Theme Song: Surprisingly, none. This movie was ripe for a mid-80s Joni Mitchell/Jackson Browne collaboration, but alas, just violins.
Interesting Dated References: The desire of the American people to see the hyper-skinny Mary Tyler Moore in an aerobic leotard; Ted Danson as sex symbol sans sense of humor.
Best Line: Lots and lots of lady-on-lady talk about being unfulfilled by career and marriage.
Social Context: After the massive success of Ordinary People, The Big Chill, and the James L. Brooks-directed Terms of Endearment, Hollywood was scrambling to find more overlong scripts about unhappy caucasians and their interpersonal relationships. So a few producers decided to throw money at Allan Burns, (Brooks’ co-creator on The Mary Tyler Moore Show) to see what would happen.
Summary: Feeling mildly lonely and neglected around her family, housewife Holly Davis (Mary Tyler Moore) starts teaching an aerobics class in the city. America’s Sweetheart and diabetes aside, the sight of a gaunt Moore in her leotard is fairly disturbing.
During the class she meets sassy news reporter Sandy Dunlap (Christine Lahti, Ladies and Gentlemen, The Fabulous Stains). They share an evening of ice cream and unhappiness, discussing their incredible ability to project their own shortfalls onto significant others. Holly encourages the aging Sandy to have kids with her current lover, despite the fact he’s married to someone else. Both women see children as a new chance to project dissatisfaction and unhappiness onto a newly-incarnated human being. Five minutes later, when Sandy returns home to “check her messages,” it’s revealed her lover is Holly’s husband, Chip (Ted Danson, She’s Having a Baby, Getting Even with Dad, 3 Men and a Baby, American Dad!, 3 Men and a Little Lady, Dad, and “Sam Malone” from TV’s The Simpsons).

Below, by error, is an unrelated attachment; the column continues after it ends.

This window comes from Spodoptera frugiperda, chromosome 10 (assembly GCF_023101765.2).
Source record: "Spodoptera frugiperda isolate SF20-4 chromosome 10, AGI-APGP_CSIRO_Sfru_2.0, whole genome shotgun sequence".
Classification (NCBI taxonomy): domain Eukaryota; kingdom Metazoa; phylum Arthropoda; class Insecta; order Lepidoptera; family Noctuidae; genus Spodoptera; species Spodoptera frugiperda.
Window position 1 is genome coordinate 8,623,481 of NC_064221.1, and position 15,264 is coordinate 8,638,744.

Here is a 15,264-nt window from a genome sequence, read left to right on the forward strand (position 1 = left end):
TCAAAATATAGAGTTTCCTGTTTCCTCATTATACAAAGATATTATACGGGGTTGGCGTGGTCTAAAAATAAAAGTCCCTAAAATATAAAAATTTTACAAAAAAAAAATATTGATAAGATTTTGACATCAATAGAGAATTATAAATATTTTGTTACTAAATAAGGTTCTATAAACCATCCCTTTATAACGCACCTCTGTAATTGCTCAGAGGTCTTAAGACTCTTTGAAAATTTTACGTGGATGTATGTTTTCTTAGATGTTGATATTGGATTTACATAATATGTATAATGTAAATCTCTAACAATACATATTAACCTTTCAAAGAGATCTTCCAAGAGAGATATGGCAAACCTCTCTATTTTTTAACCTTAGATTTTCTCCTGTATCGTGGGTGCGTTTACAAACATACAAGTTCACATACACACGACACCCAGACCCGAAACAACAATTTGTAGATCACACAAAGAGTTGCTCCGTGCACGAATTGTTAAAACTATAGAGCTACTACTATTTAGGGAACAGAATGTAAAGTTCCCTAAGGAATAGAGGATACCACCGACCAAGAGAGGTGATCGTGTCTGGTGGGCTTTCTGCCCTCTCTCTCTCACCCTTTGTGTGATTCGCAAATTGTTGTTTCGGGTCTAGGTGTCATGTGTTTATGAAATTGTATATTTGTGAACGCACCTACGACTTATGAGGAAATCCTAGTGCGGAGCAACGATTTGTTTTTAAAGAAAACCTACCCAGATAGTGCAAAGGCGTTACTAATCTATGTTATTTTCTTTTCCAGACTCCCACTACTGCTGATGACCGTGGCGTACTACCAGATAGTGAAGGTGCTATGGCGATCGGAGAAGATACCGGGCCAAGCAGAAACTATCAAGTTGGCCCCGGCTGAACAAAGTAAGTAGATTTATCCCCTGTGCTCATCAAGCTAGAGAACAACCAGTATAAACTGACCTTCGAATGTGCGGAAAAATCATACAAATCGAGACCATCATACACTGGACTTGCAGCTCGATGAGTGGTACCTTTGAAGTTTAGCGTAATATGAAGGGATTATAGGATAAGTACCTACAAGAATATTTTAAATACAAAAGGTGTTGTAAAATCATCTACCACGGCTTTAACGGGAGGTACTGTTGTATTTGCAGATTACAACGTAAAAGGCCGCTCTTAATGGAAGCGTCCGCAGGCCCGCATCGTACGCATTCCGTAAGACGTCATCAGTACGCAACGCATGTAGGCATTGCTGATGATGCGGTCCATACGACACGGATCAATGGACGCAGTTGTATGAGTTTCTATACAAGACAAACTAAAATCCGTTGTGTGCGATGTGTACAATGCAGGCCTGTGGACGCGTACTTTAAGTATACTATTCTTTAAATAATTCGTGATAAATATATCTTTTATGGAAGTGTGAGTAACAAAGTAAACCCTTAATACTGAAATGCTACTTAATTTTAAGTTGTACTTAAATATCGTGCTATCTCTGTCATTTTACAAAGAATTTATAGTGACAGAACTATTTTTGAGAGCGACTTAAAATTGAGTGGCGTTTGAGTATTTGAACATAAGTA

Then Ted Danson dies off-camera in an extremely gory and grisly death scene. While cleaning out his office, Holly uncovers the affair and confronts Sandy, only to have Sandy tell her she’s pregnant with Chip’s baby.
Then the two women get depressed and cease talking. Chip’s coworker Harry (Sam Waterston, TV’s A Court Show) tries to help them reconcile, but instead just winds up dating Holly and attending the birth of Sandy’s child off-camera in an extremely gory and grisly birth scene.
Holly comes to the hospital and is suddenly okay with everything because she made Sandy and Harry promise that Chip never said he was unhappily married. They drive home together while holding the newborn infant loosely(!) in the front seat of the car. Once there, the group watch home video footage of Ted Danson and openly talk about how much they each enjoyed making love with him separately. Can you believe all of that took 3.5 hours to transpire?
– Lots of good 80s leotards.
– Chip and his son, Jeff, sit and watch the topless football scene from H.O.T.S. (1979) for a bit.
– Jeff also wears this R.E.M. shirt for the entire film.
Poster and Box Art: The Thorn EMI clamshell has a colorful photo montage, which reads, “These white people are unhappy and are going to swap bodily fluids in various combinations throughout the 3.5-hour runtime of this movie.”
Availability: Streaming on Amazon, or DVD.